Cory Taylor Cox /// EXTENDED PLAY /// May 9, 2016
Link to original blog HERE
Not too terribly long ago, I worked as a production coordinator in a vinyl-record manufacturing plant where everyday I walked bands/labels/artists through the process of pressing a vinyl record. By luck of he draw, I met a fellow named Cory Taylor Cox via a local order placed. At that time I had been working with assigned clients long enough to know the novelty of a savvy, organized and kind one. Ever meet anyone who felt like you had already known forever? Those were always my favorite projects that made so much of the stress worth it-- when I was able to assist with a record/label I was really rooting for.
Cory was beginning a label venture called Sons of Old Town Collective and his first release (as well as first vinyl project together) was a Christmas 7" that proved to be a delight to work on regardless of any typical manufacturing setbacks, mostly due to Cory's ultra-positive demeanor and work ethic. When I found out Cory was stepping into his own as an artist outside of his Sons of Old Town duties, I was thrilled and not the least bit surprised. We decided to catch up at a favorite local Nashville haunt and discuss his new EP and what lead up to it. Check out www.corytaylorcox.com for more details, high-res pictures and songs available for pre-order and streaming.
Most folks aren't aware of all the steps that go into actually plating and pressing a record. When we first worked together on your Christmas release, what surprised you the most about the process that you weren't aware of yet?
I was really fascinated by how delicate, intricate the process of making a vinyl record was. Especially cutting the master, and then examining the grooves with a microscope to make sure they were right, what a skill to develop! Also it was very interesting how different colors of vinyl pellets were mixed to make custom color records, from splatters to the 2 tone split or trivial pursuit piece looking records where the colors are arranged by hand for each record.
You're doing a limited edition release of Extended Play on vinyl available for preorder now. For those of us in the music business and music fans alike, anything like that takes a lot of thought and effort in order to make it extra special. Why is it important to you to not only support the vinyl resurgence, but to also add to the collectability and novelty as well?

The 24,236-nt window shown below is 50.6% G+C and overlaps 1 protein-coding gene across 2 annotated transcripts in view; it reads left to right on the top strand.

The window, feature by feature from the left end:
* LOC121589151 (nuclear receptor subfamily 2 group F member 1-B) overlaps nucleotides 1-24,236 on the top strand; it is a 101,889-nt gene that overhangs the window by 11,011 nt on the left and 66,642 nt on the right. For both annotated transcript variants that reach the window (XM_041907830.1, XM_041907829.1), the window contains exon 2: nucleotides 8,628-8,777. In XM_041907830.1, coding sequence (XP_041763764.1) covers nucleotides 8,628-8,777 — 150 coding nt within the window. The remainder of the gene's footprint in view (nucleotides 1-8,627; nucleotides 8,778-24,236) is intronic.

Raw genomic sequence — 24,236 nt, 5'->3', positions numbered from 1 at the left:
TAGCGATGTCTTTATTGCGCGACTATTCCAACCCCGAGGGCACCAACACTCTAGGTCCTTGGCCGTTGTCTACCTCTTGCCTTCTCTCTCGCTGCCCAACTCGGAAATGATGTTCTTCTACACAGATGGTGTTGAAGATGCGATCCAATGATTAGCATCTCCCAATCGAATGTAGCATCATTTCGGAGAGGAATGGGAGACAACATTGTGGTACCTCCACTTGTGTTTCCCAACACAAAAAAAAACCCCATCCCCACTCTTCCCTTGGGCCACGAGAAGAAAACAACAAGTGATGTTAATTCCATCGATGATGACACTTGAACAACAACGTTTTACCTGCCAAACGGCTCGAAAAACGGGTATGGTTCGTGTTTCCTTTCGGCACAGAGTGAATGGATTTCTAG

Music is an investment, whether you’re a creator or an appreciator. The culture of music consumption has changed so much since the popularity of the internet, now a lot of music is only observed at-a-glance. I want to make music that creates an experience for listeners and collectors. For me, going to a record store, putting a record on a turntable, having a collection that you can show off, swapping stories and recommendations, those are infinite experiences. I invest in the bands I love; it’s a symbiotic relationship. I don’t buy records for charity, the artist gets my financial support (and acknowledgement-- for an artist that’s priceless) and I am privileged to continue enjoying their music. I want to fix the music that I’ve dedicated time and energy to in a tangible format that fans and friends can take home with them, share with friends, save for their kids, create memories. I think vinyl is a great way to do that.
You're from a little bit of everywhere in the Southeast, all with a rich history of a music. What's the best contribution those experiences have given you for Extended Play?
I grew up in Booneville, MS (near Tupelo… ya know? Elvis.) It’s a small southern town that I didn’t really appreciate as much as I should’ve when I lived there. But looking back the simplicity of a place like that is something to be admired. Northeast MS Community College (where I graduated as a voice major) is where I first met Charlie Hardin Murphey. Charlie wrote the song “For a Gentleman” with me.
I moved to Florence, AL for college. Another small town, but one with a rich musical history. Visiting studios like Fame (where Aretha Franklin recorded) and Muscle Shoals Sound (Rolling Stones!) hit me so hard. I remember the smell of the old wood in FAME and the cool draft from the concrete walls at 3614 Jackson Highway.
Memphis, the obvious geographically reference in the new EP is my birth-city. When I was old enough to drive I’d go to shows there on the weekend and started playing my own music in the suburbs. Like the Shoals, the history of Memphis music and culture is something I really hold dear as part of my identity; Al Green, Sun Studios, Booker T & the MG’s, Stax Records, all the way to Justin Timberlake and Three 6 Mafia. When I moved back to Memphis after college I worked at the Rock & Soul Museum. I enlisted Memphis musician Joseph Barrios to write “Memphis Kids” with me. The song is an inside look at our journey through the Memphis music scene from playing coffee shops to the New Daisy on Beale and P&H Café in Midtown.
To be a musician in the Southeast, Nashville seems like a practical place to call home. Collaborating with old friends and making new acquaintances can open up so many creative doorways. And in Music City USA, those doorways are often just 3 houses over.
What are the top 5 records you want the whole world to know they need to go to their local record store and purchase right now?
Only 5? well, I made a list of 12 but whittled it down. These records are euphoric...
Michael Jackson – Thriller
Willie Nelson – Red Headed Stranger
Colour Revolt – Colour Revolt EP
Water Liars – Phantom Limb
Langhorne Slim – Langhorne Slim
Need a little Christmas in [almost!] July? You can stream the songs and purchase your own copy of the Sons of Old Town Collective Christmas release we worked on here:https://sonsofoldtown.bandcamp.com/